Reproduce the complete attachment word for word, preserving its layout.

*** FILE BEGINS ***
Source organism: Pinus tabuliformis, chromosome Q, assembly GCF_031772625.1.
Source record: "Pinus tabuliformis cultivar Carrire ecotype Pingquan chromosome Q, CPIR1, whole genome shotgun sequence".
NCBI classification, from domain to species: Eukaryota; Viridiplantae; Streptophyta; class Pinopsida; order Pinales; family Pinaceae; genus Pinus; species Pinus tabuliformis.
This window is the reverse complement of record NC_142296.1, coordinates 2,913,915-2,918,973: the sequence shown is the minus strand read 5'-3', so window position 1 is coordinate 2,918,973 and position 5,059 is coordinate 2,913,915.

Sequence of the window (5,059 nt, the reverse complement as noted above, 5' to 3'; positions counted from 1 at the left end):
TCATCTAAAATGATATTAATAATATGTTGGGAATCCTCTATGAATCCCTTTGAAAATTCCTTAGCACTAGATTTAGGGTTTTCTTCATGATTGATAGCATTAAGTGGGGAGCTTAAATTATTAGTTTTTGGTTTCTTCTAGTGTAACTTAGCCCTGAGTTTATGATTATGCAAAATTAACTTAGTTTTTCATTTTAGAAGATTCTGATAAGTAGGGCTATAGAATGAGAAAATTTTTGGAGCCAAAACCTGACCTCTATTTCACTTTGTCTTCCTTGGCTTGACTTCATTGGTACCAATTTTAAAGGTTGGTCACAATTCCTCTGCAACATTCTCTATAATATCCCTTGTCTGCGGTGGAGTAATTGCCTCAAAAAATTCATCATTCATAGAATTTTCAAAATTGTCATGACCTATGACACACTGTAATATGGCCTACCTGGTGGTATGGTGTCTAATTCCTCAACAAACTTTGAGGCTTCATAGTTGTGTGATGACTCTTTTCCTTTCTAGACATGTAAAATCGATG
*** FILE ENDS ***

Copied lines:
Source organism: Pinus tabuliformis, chromosome Q, assembly GCF_031772625.1.
Source record: "Pinus tabuliformis cultivar Carrire ecotype Pingquan chromosome Q, CPIR1, whole genome shotgun sequence".
NCBI classification, from domain to species: Eukaryota; Viridiplantae; Streptophyta; class Pinopsida; order Pinales; family Pinaceae; genus Pinus; species Pinus tabuliformis.
This window is the reverse complement of record NC_142296.1, coordinates 2,913,915-2,918,973: the sequence shown is the minus strand read 5'-3', so window position 1 is coordinate 2,918,973 and position 5,059 is coordinate 2,913,915.

Sequence of the window (5,059 nt, the reverse complement as noted above, 5' to 3'; positions counted from 1 at the left end):
TCATCTAAAATGATATTAATAATATGTTGGGAATCCTCTATGAATCCCTTTGAAAATTCCTTAGCACTAGATTTAGGGTTTTCTTCATGATTGATAGCATTAAGTGGGGAGCTTAAATTATTAGTTTTTGGTTTCTTCTAGTGTAACTTAGCCCTGAGTTTATGATTATGCAAAATTAACTTAGTTTTTCATTTTAGAAGATTCTGATAAGTAGGGCTATAGAATGAGAAAATTTTTGGAGCCAAAACCTGACCTCTATTTCACTTTGTCTTCCTTGGCTTGACTTCATTGGTACCAATTTTAAAGGTTGGTCACAATTCCTCTGCAACATTCTCTATAATATCCCTTGTCTGCGGTGGAGTAATTGCCTCAAAAAATTCATCATTCATAGAATTTTCAAAATTGTCATGACCTATGACACACTGTAATATGGCCTACCTGGTGGTATGGTGTCTAATTCCTCAACAAACTTTGAGGCTTCATAGTTGTGTGATGACTCTTTTCCTTTCTAGACATGTAAAATCGATG